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25 June, 2024
 
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The sloppiness of our 'Big Brother'

Unraveling the impact and controversies of increased surveillance on Cyprus roads

Panayiotis Rougalas

Panayiotis Rougalas

By Panayiotis Rougalas

The Cypriot's life is filled with cameras: pocket cameras worth 1,000 euros that also take phone calls, home cameras warding off unwanted visitors, and now cameras on the main arteries of the road network. By the end of March 2024, there will be 90 fixed traffic violation control cameras in 30 locations across the Cypriot road network, with 20 mobile cameras operating daily.

In a country where everything works seamlessly, 90 or more traffic control cameras would be considered a blessing, a tribute to those who have lost their lives on Cypriot roads, with the aim of preventing further tragedies. However, not everything in Cyprus functions perfectly; at the state level, terms like 'mediocre' or 'shoddy' might be more appropriate. It's likely that the MPs who approved the camera project two years ago did not anticipate the challenges faced by Cypriot citizens today. It would be revealing to discuss what is said in cafes about 2013 and the MPs, questioning whether they truly understood what they agreed to or disagreed with. However, this is off-topic.

I'll set aside the questionable practices of mobile camera operators, as there is photographic evidence indicating instances of "hide and seek" and incorrect markings. Despite these practices, the focus remains solely on whether citizens adhere to the speed limit. For those opposing this scrutiny, I suggest considering the perspective of the families who have lost loved ones due to accidents caused by high speed.

Now, let's address the issue of fixed cameras, which, among other violations, monitor "red" infractions. Cameras installed on traffic lights lack the technology to accept timers, leading to situations where drivers, while adhering to the speed limit, find themselves breaking the law when the light turns red without warning. Similar confusion arises at intersections with flashing arrows. The decision to extend the "open arrow" limit from 3 to 4 seconds adds to the confusion. The psychological impact on drivers, unsure if they will be caught by a sudden light change, contributes to erratic driving behavior, causing traffic congestion and creating absurd situations.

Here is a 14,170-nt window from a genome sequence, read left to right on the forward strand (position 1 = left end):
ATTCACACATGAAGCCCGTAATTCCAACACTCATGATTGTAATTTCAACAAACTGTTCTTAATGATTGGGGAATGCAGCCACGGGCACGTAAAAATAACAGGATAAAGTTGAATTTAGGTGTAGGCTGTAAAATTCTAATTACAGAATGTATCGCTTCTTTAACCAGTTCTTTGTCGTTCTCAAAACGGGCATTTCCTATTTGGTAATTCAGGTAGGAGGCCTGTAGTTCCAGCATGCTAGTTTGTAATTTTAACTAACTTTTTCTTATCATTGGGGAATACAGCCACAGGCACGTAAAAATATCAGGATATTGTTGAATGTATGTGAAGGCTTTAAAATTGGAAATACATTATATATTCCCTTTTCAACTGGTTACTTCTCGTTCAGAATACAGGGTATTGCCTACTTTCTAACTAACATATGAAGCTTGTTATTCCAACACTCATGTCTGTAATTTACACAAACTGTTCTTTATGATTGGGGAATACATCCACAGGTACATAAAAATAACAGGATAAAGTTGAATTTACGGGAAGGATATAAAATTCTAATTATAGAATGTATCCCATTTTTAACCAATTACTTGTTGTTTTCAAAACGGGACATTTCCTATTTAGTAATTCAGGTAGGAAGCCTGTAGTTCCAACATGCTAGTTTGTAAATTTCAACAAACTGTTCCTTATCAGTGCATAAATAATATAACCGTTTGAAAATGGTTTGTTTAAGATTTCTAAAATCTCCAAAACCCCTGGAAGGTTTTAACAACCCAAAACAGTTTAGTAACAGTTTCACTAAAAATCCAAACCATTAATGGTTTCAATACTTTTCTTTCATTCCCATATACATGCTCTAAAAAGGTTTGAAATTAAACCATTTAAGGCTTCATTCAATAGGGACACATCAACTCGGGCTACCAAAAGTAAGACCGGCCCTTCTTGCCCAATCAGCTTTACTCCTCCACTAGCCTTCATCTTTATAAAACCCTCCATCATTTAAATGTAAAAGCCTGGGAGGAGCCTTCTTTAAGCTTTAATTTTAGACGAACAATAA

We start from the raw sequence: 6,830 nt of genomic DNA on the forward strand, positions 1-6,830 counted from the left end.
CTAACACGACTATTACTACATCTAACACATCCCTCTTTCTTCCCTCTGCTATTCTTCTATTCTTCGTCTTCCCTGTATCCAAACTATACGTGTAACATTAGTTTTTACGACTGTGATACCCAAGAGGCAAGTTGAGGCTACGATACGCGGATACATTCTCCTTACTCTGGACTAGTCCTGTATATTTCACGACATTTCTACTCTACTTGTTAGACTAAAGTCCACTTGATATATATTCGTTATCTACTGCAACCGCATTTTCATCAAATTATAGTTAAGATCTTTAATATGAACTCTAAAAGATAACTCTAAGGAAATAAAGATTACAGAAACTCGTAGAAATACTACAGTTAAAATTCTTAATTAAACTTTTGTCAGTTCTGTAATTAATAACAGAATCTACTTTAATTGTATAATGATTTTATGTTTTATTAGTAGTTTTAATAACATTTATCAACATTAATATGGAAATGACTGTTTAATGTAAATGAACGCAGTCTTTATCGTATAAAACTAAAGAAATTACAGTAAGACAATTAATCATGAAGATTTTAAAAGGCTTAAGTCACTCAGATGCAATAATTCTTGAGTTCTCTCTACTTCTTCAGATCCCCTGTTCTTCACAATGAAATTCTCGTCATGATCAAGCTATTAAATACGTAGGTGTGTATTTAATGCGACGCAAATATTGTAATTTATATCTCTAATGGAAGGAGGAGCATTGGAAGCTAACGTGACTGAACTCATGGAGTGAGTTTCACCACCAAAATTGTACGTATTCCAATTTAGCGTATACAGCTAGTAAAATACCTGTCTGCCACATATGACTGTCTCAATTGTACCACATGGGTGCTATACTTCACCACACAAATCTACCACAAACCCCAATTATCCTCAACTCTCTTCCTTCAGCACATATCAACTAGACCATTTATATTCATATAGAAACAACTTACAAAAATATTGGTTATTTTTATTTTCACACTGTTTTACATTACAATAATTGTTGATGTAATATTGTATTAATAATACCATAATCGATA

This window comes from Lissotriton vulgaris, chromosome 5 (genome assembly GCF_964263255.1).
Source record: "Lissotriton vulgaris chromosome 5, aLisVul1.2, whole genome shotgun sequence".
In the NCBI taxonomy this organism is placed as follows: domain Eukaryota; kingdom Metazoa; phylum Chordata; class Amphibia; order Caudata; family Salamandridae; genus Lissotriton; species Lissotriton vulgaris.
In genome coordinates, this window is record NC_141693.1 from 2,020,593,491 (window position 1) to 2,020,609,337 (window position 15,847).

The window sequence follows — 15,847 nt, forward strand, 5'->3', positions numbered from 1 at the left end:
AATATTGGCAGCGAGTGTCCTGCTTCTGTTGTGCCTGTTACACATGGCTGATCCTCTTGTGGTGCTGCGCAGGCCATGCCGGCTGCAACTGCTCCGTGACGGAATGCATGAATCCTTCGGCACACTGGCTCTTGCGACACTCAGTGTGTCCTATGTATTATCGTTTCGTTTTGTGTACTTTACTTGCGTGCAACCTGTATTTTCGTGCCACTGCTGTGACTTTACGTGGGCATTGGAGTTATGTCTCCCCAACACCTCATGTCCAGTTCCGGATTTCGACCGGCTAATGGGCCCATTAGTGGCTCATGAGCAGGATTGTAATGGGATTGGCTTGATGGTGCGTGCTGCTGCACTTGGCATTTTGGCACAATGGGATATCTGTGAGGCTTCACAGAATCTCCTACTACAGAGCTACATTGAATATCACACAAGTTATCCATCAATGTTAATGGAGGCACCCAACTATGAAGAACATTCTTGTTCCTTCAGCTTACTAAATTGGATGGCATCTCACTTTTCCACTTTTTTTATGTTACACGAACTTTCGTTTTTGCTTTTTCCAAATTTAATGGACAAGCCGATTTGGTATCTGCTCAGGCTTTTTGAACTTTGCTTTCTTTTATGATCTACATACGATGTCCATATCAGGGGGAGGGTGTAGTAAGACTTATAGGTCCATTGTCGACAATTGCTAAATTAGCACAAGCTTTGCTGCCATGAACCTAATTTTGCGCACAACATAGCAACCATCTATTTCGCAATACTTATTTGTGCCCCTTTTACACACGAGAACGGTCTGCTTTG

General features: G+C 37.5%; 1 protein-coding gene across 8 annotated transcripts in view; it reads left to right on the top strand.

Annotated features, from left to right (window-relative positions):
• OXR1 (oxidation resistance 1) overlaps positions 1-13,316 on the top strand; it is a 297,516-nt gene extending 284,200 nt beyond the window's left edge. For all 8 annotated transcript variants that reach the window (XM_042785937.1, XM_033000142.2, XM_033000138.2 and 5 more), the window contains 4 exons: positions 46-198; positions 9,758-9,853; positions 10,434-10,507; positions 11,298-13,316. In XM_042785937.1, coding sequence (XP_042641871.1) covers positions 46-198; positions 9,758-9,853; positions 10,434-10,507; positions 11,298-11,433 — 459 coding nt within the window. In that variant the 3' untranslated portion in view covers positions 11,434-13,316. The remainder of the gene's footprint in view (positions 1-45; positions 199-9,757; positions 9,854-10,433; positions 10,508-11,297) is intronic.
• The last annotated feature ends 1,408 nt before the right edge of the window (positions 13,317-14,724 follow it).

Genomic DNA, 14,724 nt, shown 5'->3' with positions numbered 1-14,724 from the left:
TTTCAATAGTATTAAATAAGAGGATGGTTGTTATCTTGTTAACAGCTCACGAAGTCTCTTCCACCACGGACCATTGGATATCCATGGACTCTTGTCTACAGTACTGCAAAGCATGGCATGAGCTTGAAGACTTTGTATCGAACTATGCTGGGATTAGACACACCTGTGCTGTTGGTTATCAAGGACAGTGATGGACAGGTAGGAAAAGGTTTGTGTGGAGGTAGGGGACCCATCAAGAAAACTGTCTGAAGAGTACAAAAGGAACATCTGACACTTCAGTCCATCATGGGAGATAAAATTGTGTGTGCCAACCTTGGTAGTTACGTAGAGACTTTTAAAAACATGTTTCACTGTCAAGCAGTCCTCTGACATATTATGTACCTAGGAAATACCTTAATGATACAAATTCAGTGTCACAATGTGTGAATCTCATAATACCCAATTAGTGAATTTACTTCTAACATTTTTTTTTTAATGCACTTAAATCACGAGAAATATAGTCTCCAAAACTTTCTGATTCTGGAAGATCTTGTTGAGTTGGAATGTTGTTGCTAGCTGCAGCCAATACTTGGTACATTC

While the Minister acknowledges the problem, he neither intends to correct it nor seems capable of doing so. Instead, he suggests solving the issue with 'smart traffic lights,' which, according to him, won't include timers or any warning before lights change. This approach seems flawed.

Why must everything be done hastily? Why not install timers on all traffic lights or implement a system to warn drivers of an imminent light change? Why not increase the number of speed limit cameras? The budget dedicated to the Department of Transport for such a crucial project should not be constrained. A straightforward decision could be made to relocate all fixed cameras from intersections to the highway to measure speed limits. Additionally, replacing all traffic lights in Cyprus with technology featuring timers, tightening vehicle MOT checks, and fixing roads would contribute to road safety.

Realistically reducing traffic accidents involves instilling driving culture and discipline. Implementing measures strictly but with a smile, indicating appropriate speeds, and fostering a responsible driving culture is essential. The current plan appears to be designed without a deep understanding of driving culture, serving merely to manipulate accident statistics without considering the flaws in its implementation.

Old racing driver Anastasios Markouizos, known as Javert, has said, 'If you run a red light, you are actually attempting to kill someone else who is running a green light.' In Cyprus, this attempt is penalized with a mere EUR 300. For a state truly committed to road safety, the amount and methods of collection need reconsideration. It's time to reformulate and implement a comprehensive strategy that prioritizes safety over statistics.

[This article was translated from its Greek original and may have been edited for brevity and clarity]

TAGS
Cyprus  |  traffic  |  road safety

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